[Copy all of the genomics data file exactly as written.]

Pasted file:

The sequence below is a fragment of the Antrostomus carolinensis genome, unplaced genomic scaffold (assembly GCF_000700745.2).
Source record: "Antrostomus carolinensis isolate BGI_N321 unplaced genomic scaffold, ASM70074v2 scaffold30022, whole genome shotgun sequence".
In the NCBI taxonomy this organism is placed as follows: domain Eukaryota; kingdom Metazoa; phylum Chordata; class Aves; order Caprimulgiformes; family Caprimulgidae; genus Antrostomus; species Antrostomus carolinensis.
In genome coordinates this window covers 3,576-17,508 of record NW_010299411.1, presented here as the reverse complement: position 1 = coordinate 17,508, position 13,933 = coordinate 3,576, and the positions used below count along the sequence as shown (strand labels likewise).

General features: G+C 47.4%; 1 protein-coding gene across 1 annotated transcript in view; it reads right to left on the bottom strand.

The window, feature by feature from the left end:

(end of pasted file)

The sequence below is a fragment of the Antrostomus carolinensis genome, unplaced genomic scaffold (assembly GCF_000700745.2).
Source record: "Antrostomus carolinensis isolate BGI_N321 unplaced genomic scaffold, ASM70074v2 scaffold30022, whole genome shotgun sequence".
In the NCBI taxonomy this organism is placed as follows: domain Eukaryota; kingdom Metazoa; phylum Chordata; class Aves; order Caprimulgiformes; family Caprimulgidae; genus Antrostomus; species Antrostomus carolinensis.
In genome coordinates this window covers 3,576-17,508 of record NW_010299411.1, presented here as the reverse complement: position 1 = coordinate 17,508, position 13,933 = coordinate 3,576, and the positions used below count along the sequence as shown (strand labels likewise).

General features: G+C 47.4%; 1 protein-coding gene across 1 annotated transcript in view; it reads right to left on the bottom strand.

The window, feature by feature from the left end: